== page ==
Good morning, DMIers. We’re just over a week away from spring break, so I wanted to give an overview of deadlines and tasks we’ll be completing prior to the break.
Today: DMI Brief 4
We’re going to be reviewing how to effectively name products. It’s a tricky proposition to name your product: it’s got to be creative, connect with your market and not already owned by someone else. Here are some tools that might help you with this task:
- Name Robot: this site offers some free elements including tips on naming, how to research ownership and tools that might help with the creative process.
- Sticky Branding’s article The Power of Symbols in Branding provides a good review of symbolism and how the eye processes visual info.
- Startup Stash has a long list of tools focusing on various aspects of product naming.
After our naming exercise, we’ll review Homework 6, which leads us into Monday.
Monday: Dabbling in Design
- DMI Brief #5, which focuses on money and how to get your market to part with it.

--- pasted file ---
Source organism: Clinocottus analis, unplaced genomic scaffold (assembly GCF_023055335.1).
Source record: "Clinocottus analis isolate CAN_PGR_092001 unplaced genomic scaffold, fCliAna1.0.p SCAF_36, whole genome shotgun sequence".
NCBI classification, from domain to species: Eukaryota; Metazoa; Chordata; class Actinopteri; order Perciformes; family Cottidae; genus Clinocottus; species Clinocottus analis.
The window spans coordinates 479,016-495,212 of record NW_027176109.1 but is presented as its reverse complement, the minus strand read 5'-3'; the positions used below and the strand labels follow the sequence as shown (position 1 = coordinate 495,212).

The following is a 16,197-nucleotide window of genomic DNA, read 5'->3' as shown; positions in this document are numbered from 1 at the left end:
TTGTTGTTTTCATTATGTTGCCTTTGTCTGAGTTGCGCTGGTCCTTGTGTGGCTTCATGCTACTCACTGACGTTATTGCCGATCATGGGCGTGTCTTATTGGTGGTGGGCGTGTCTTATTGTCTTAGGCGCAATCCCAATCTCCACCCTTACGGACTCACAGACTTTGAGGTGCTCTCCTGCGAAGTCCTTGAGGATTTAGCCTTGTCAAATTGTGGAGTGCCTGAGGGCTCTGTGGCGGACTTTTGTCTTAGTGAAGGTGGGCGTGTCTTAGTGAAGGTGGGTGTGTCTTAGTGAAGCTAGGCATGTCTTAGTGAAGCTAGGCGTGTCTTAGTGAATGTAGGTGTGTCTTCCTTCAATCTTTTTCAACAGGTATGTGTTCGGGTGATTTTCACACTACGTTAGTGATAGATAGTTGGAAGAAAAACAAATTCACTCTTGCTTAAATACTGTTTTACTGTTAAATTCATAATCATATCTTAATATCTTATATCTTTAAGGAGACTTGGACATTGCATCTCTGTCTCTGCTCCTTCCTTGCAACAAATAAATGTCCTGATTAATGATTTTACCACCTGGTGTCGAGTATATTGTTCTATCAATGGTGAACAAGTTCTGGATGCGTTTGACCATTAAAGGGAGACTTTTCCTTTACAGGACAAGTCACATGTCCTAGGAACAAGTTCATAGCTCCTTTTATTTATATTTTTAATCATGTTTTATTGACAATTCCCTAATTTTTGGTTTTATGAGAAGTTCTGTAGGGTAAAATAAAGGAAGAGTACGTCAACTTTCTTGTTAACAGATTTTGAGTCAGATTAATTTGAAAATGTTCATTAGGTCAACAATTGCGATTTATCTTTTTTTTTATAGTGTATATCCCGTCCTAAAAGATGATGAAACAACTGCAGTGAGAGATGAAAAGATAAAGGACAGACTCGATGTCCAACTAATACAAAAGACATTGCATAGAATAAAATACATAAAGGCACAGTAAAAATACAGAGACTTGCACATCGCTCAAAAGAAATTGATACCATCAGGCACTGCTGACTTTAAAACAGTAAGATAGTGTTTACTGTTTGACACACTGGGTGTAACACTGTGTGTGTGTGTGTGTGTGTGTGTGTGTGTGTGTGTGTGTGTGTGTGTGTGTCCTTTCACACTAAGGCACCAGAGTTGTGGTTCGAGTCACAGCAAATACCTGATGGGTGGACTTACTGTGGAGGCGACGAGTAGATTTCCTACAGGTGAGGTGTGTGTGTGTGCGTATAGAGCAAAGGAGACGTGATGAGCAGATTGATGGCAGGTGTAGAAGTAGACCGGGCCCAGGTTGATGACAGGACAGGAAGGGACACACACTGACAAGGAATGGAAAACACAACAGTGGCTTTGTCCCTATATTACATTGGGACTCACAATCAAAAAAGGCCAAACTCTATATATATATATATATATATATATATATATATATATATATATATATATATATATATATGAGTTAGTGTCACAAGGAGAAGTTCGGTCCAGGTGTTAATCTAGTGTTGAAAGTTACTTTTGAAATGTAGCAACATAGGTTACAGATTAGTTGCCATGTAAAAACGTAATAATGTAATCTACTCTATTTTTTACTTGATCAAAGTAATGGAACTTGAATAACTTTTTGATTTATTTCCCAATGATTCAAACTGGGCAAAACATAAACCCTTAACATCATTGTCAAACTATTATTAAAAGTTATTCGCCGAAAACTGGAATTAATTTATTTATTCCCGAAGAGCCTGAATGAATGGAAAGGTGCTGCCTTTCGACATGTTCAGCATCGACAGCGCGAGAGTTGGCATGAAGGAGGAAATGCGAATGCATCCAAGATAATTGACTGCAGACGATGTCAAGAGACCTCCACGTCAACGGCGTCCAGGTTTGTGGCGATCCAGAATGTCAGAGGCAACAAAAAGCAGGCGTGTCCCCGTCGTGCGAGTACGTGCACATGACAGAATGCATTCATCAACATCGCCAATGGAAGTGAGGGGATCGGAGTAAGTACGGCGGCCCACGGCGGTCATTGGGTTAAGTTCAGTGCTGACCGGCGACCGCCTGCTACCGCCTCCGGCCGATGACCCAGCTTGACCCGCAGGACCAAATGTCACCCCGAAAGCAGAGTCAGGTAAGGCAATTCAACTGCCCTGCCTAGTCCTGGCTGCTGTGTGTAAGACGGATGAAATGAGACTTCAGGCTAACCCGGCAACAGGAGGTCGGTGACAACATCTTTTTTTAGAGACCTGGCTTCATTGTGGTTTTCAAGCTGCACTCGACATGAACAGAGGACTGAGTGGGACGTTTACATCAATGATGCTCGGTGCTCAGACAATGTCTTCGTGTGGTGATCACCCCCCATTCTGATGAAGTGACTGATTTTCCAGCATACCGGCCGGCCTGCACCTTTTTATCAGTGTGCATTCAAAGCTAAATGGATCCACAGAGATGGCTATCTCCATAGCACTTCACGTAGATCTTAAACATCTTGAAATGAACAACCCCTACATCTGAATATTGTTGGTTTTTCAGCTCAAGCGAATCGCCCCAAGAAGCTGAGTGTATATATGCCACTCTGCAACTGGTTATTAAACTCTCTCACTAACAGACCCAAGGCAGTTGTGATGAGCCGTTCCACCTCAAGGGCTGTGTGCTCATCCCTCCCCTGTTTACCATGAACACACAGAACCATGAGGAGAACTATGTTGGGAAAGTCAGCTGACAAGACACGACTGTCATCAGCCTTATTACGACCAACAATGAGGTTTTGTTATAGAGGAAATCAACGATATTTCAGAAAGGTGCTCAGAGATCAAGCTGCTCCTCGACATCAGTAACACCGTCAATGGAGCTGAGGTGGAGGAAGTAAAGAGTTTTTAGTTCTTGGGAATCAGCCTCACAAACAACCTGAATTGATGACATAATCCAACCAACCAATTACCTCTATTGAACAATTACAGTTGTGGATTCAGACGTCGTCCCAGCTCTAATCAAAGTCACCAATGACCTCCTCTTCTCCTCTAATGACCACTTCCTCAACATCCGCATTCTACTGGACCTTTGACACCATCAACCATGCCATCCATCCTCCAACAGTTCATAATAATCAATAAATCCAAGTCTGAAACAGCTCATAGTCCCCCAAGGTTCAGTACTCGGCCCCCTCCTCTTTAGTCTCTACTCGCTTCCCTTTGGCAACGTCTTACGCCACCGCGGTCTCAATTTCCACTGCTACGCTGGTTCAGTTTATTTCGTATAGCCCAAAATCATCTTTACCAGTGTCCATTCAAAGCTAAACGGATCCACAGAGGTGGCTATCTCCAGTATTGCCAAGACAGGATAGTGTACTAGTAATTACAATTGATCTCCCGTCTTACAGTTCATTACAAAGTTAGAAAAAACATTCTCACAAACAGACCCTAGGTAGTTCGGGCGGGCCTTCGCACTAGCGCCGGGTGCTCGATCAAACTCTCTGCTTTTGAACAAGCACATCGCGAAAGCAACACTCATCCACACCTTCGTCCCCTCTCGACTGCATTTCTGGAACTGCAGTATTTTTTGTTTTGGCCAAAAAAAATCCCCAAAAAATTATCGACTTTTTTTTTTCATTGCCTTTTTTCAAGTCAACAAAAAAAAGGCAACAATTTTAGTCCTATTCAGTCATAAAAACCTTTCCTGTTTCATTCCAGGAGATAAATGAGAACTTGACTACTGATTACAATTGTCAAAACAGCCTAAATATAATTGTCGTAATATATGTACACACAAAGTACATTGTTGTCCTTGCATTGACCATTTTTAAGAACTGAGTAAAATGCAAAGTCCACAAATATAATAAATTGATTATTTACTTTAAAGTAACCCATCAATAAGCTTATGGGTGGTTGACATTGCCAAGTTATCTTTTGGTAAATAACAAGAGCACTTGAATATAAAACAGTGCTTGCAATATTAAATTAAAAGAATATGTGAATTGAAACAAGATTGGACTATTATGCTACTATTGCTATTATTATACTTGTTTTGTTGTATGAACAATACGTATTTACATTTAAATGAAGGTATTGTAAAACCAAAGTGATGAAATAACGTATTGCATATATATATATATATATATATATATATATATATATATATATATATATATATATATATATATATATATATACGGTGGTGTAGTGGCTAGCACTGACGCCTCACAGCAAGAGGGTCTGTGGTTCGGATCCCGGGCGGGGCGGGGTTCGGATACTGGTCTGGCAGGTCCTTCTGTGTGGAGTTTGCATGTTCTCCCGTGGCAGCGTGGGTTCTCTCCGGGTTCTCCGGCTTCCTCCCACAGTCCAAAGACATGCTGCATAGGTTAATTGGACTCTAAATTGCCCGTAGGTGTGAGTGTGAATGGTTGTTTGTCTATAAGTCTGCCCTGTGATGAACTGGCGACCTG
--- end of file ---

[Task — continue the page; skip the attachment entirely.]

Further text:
- Mini-Pitch #1: You’ll present your Problem – Solution segment to the class in 60 seconds. Remember, you’ve got to tell an interesting story, not just spew data.
Most of this class session will be open lab time to work on two big design projects:
- Developing your company color palette, font sets and logo.
- Creating your product mockup via wireframing tools.
If you’re new to design principles, you’ll find these sources are helpful:
- Canva, 25 Epic Design Tips for Non-Designers
- Think with Google’s Principles of Mobile App Design
- Lynda.com, which you can access for free via your Chico State portal account, has a wide range of video tutorials covering these areas.
Wednesday: An Introduction to Hoodline
J&PR alumna Brittany Hopkins will be joining us March 8 to talk about Hoodline, a San Francisco based digital media news company. Hoodline started in 2010 as a blog about the Lower Haight and has built itself into one of the “largest news sites in the city, with dozens of freelancers writing about their neighborhoods.”
Hopkins joined Hoodline in 2015 as a neighborhood editor and is currently the associate San Francisco editor. Photo above from her LinkedIn profile.
Homework 5 Deadline
The outcomes of your market research must be submitted no later than 3 p.m., Friday, March 10. This is a change from the course schedule. You’ll be submitting it via email.
Depending on the file sizes of your interview recordings or video sessions, you may need to provide this segment of the assignment via Dropbox or loading it into the course dock in the Mac Lab. Let me know if you have any questions or problems in this area.